Position 2 – I’ve just received a resume

You post a job online and you get some responses.  Some resumes you see might be a match and others might not be.  Who do you communicate with?  How do you choose?  These are questions a recruiter or hiring manager may be asking themselves when they get a resume.  Yes, we always put in fine print ‘only suitable candidates will be contacted further’ but is that enough?  Perhaps the person you’re dealing with doesn’t like confrontation and has a hard time coming right out and saying ‘you’re just not a good fit for this position’. 

I know I’m guilty of this but a recruiter or manager might be hiring numerous positions all at the same time.  They likely will have posted these jobs on numerous job boards and are generating a high volume of traffic.  Perhaps the time just isn’t there for the person whose name is on the posting to get back to everyone that applies.  Perhaps the name on the application is really just a ‘screener’ and doesn’t really know anything about technology or the position they’ve posted. 


While both sides of this process want the same objective – A SUCCESFUL HIRE – both sides don’t always have the same motivation on each application sent or received.  So perhaps the next time you send in your resume and don’t get a response you’ll think about the name you saw on the application and realize that it is not their intent to leave you unanswered.  And perhaps the next time you receive a follow up to an unanswered application you’ll find a few minutes in your day to explain to that person where you are in your hiring process and where this person fits into your plans.

Happy hunting…

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It feels so good…

Posted by sweens on January 12, 2009

Have you ever found that job that you really enjoy doing and get really comfortable doing it?  I think we all have at some point in time, but today’s blog is about this so called ‘comfortable’ job and we’ll discuss if it is beneficial to your career in the long run.  This idea stems from a conversation I had over the weekend where a friend said they really liked their job but couldn’t see themselves doing it in ten years.  So I ask you this question: 


“If you can’t see yourself in your current job ten years from now, is your current job putting you in a place to get a career that you can see yourself doing in ten years”.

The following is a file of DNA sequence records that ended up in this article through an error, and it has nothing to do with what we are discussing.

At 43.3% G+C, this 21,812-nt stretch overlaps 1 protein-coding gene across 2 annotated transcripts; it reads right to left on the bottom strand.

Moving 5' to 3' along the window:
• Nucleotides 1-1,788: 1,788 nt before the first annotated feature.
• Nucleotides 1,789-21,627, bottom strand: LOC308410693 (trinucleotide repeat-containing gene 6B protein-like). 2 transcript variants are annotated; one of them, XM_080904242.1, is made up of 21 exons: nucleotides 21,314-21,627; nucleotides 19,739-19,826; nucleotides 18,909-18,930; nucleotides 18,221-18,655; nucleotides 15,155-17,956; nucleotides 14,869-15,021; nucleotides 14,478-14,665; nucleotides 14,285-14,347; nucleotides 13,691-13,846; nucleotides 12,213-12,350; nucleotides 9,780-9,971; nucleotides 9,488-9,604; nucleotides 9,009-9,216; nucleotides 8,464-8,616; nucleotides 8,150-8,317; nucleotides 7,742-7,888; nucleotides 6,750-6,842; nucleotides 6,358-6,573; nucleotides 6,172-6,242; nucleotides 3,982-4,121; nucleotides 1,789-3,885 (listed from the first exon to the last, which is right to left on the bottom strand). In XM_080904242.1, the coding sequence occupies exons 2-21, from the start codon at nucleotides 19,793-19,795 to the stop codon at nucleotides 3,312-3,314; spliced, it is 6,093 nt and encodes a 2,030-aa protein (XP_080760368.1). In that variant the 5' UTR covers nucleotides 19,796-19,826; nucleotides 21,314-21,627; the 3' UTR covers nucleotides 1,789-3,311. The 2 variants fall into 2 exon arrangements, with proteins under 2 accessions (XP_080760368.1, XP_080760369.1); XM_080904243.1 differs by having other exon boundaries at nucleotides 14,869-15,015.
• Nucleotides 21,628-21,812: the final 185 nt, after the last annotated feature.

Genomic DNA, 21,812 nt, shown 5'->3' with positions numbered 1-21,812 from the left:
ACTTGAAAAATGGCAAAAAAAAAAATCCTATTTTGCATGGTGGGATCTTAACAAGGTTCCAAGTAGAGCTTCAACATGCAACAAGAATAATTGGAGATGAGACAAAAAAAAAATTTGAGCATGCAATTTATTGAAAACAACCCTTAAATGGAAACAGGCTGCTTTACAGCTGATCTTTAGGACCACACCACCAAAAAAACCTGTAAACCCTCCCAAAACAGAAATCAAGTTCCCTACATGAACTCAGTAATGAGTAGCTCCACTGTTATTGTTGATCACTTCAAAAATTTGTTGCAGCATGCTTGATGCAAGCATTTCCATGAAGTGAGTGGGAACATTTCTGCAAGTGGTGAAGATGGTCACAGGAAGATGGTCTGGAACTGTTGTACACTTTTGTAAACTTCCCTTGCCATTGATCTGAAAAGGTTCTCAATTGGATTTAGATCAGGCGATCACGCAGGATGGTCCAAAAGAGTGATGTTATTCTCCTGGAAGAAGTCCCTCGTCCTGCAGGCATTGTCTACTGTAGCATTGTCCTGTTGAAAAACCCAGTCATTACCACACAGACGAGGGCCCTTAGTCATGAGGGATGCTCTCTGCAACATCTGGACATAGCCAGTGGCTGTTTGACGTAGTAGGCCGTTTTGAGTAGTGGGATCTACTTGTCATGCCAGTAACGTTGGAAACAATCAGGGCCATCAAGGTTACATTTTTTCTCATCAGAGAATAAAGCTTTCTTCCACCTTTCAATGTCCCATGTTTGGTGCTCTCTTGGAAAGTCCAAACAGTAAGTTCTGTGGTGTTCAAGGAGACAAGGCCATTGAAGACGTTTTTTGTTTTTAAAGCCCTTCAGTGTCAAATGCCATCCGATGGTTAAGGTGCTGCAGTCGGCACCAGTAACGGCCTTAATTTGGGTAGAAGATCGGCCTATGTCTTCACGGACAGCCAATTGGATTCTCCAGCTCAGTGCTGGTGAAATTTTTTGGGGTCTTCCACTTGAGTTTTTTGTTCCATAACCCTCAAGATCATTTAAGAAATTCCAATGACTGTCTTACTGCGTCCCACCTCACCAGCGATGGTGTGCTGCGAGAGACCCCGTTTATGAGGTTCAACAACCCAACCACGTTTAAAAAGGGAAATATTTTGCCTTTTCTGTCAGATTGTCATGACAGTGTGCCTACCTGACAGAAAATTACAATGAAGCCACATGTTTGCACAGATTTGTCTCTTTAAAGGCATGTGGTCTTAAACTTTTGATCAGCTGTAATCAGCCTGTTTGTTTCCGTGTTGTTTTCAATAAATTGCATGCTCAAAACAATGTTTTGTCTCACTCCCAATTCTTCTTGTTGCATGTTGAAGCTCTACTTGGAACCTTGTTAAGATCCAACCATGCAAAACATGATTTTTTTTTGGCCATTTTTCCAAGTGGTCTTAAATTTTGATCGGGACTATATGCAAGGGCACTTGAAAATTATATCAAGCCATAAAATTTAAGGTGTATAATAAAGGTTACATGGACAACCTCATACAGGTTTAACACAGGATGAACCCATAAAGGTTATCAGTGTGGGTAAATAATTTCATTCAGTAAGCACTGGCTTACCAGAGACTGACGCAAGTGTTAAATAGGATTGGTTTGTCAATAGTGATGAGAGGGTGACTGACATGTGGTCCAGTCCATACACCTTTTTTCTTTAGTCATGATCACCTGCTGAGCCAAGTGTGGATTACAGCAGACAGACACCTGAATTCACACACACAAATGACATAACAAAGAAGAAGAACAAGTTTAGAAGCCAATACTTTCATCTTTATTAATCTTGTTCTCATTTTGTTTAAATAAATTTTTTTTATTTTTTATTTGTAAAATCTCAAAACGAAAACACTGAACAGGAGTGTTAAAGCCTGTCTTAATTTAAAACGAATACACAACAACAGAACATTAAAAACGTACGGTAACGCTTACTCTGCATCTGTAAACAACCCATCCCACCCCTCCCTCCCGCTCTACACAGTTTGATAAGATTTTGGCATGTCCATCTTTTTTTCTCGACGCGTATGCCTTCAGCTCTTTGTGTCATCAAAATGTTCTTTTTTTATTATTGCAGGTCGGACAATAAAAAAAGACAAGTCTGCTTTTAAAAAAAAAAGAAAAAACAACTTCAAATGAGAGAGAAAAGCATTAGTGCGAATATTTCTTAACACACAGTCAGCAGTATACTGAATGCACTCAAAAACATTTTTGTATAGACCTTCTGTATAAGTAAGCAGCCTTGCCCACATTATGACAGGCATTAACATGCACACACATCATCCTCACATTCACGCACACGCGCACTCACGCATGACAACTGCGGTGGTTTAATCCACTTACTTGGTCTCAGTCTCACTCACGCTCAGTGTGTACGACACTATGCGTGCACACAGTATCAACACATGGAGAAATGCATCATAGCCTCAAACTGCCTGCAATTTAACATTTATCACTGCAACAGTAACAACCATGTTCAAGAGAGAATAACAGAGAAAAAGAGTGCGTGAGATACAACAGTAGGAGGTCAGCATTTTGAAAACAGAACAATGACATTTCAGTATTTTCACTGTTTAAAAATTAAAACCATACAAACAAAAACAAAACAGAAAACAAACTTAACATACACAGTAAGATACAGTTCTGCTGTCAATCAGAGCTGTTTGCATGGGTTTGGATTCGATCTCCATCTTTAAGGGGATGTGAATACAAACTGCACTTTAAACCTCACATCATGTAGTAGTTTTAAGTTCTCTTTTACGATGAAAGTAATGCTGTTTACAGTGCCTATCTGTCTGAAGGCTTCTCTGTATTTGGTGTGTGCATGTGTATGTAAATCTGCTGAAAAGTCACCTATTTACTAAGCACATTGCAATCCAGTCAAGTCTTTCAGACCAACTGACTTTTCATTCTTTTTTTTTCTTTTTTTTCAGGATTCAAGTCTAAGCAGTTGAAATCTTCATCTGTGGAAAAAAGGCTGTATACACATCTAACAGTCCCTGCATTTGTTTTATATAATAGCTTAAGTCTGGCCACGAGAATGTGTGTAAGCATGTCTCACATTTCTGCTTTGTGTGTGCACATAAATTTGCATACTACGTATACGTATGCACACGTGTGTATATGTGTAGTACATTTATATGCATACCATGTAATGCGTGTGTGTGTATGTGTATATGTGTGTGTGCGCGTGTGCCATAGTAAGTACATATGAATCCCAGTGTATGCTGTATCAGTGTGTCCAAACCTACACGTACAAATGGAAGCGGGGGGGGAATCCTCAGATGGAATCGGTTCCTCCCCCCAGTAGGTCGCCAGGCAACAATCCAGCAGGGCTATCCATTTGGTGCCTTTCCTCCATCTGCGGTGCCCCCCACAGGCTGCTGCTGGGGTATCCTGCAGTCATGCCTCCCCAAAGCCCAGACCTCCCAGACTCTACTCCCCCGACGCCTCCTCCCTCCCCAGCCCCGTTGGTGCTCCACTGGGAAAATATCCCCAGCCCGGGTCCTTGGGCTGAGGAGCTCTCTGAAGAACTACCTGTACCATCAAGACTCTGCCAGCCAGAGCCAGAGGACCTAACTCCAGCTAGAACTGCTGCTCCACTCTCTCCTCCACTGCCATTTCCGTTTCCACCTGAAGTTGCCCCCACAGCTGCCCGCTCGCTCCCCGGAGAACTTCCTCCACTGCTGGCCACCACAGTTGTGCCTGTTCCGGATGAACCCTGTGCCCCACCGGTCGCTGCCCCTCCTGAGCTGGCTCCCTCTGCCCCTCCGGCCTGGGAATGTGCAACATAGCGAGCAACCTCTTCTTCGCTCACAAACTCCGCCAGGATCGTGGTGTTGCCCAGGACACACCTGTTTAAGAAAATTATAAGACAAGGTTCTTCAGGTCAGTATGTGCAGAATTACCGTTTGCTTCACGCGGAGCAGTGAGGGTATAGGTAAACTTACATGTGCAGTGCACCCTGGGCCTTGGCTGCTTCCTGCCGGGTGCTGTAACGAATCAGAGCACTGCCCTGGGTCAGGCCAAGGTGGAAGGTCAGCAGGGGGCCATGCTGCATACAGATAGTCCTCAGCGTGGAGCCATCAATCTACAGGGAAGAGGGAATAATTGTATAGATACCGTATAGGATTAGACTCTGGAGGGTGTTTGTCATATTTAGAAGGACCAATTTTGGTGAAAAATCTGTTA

I would assume that this problem is more common amongst generation ‘Y’ as those within this generation are recently in or looking to get in to the work force.  I think a great example of this is people who work in the restaurant industry during high school or university can at times become accustom to making large amounts of tax free dollars and aren’t comfortable giving that up for an entry level job that pays $35000 (which will be taxed). 



While some people may choose to remain in that industry after completing school others may wish to apply their degrees on a different career path.  However that task can be more difficult then originally thought when you’ve had the same job for the last 8 years.  Now I don’t mean to take anything away from working in the restaurant or service industry because there are a lot of good skills that you can learn from your time in that industry.  I would however point out that someone who is evaluating your resume and seeing that you’ve worked in the same service position for a lengthy period may not be as attracted to your resume as someone with a different background. 


This problem can also occur within generation ‘X’ while they are currently in the work force.  They may have had the same type of position for ten, fifteen or twenty years and then decide that they are looking for a new challenge or for something more exciting.  While it is possible to make such a change, the longer you stay in any given position the higher your odds are that you will be ‘branded’ as only being able to perform a specific job and thus could hurt your chances of making that change deep into your career path.


 If there is one thing I have learned from the comments I have received regarding the material on this blog, it is that the opinions of any given resume are held within the eye of the reader.  Someone may stereotype you based on your professional experience and someone else may not.  This blog is simply meant to point out a reason why maybe you aren’t finding that perfect job that you want so badly.


If you are learning new things and developing skills that are going to help you land your dream job then keep doing it.  But if it isn’t helping you get to where you want to be, maybe it’s time to start thinking about a change!

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Unemployment is on the rise…

Posted by sweens on January 9, 2009

Yahoo News is reporting this morning that unemployment in Canada has risen three tenths of a point to 6.6% after closing out December.  The article went on to state that over 34,000 jobs were lost which stemmed from 70,700 full-time jobs lost offset by part-time gains.  December marked the second straight month that unemployment has risen across the country.  Many of these lost jobs have been attributed to the decreasing value of oil on the market as well as the slow down within the housing industry which is at its lowest point in 7 years.


To read the article please visit: